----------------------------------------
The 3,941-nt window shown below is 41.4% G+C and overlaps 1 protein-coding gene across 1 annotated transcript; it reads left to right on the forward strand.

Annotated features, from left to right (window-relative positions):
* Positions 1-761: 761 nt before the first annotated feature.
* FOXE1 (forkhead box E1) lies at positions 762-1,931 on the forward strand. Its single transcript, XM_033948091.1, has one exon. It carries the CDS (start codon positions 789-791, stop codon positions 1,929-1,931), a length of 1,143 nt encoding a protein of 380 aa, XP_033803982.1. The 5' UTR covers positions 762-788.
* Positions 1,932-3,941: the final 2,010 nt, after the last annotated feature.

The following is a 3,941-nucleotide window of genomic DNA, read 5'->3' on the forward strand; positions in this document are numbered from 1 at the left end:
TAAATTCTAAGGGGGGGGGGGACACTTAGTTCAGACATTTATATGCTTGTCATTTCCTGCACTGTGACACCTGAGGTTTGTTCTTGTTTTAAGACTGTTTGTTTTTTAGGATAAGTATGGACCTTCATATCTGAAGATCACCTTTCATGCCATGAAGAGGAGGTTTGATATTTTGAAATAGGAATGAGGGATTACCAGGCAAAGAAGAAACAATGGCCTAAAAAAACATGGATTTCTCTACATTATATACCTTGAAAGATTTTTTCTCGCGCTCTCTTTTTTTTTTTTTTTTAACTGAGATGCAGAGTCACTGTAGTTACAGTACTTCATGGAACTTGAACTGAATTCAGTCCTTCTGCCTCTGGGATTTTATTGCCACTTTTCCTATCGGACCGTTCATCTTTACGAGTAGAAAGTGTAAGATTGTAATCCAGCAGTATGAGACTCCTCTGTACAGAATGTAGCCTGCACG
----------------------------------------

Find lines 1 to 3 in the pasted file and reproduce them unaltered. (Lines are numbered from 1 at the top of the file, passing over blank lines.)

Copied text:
The 3,941-nt window shown below is 41.4% G+C and overlaps 1 protein-coding gene across 1 annotated transcript; it reads left to right on the forward strand.

Annotated features, from left to right (window-relative positions):
* Positions 1-761: 761 nt before the first annotated feature.